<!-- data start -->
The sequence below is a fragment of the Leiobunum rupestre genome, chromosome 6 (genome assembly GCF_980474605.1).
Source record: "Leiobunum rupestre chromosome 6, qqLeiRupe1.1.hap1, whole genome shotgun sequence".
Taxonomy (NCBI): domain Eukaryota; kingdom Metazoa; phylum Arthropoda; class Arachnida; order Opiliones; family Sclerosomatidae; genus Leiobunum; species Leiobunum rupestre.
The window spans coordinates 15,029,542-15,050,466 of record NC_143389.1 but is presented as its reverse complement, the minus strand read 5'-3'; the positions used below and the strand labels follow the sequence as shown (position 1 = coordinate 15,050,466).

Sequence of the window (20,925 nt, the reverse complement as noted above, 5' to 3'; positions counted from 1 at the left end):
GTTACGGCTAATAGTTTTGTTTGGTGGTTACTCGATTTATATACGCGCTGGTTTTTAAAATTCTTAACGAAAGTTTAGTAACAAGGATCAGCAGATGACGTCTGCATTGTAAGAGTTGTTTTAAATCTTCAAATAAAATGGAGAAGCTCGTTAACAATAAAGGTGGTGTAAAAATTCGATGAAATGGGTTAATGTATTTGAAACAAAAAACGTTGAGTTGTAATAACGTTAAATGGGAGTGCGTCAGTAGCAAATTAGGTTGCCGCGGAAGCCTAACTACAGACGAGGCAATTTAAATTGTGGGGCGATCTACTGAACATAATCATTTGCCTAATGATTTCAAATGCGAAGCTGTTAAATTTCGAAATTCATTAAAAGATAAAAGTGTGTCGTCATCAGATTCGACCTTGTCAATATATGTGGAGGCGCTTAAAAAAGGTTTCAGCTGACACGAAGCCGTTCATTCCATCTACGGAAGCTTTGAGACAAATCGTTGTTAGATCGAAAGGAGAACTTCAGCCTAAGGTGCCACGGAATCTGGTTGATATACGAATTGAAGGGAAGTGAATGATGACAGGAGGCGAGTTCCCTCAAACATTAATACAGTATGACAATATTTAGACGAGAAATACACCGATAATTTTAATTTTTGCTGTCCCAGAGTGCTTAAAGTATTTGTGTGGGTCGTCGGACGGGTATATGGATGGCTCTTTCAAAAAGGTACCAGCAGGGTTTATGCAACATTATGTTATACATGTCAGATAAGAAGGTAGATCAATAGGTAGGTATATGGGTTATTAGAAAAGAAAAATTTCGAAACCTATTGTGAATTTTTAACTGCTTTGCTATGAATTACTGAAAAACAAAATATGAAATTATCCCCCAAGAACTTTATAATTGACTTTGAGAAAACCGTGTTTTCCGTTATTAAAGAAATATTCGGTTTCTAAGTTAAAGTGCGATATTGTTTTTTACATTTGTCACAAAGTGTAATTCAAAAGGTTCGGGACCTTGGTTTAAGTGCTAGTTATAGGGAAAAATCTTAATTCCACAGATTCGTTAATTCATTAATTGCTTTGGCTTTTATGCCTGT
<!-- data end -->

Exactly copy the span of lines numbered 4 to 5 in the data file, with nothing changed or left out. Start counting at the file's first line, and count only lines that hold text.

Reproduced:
The window spans coordinates 15,029,542-15,050,466 of record NC_143389.1 but is presented as its reverse complement, the minus strand read 5'-3'; the positions used below and the strand labels follow the sequence as shown (position 1 = coordinate 15,050,466).

Sequence of the window (20,925 nt, the reverse complement as noted above, 5' to 3'; positions counted from 1 at the left end):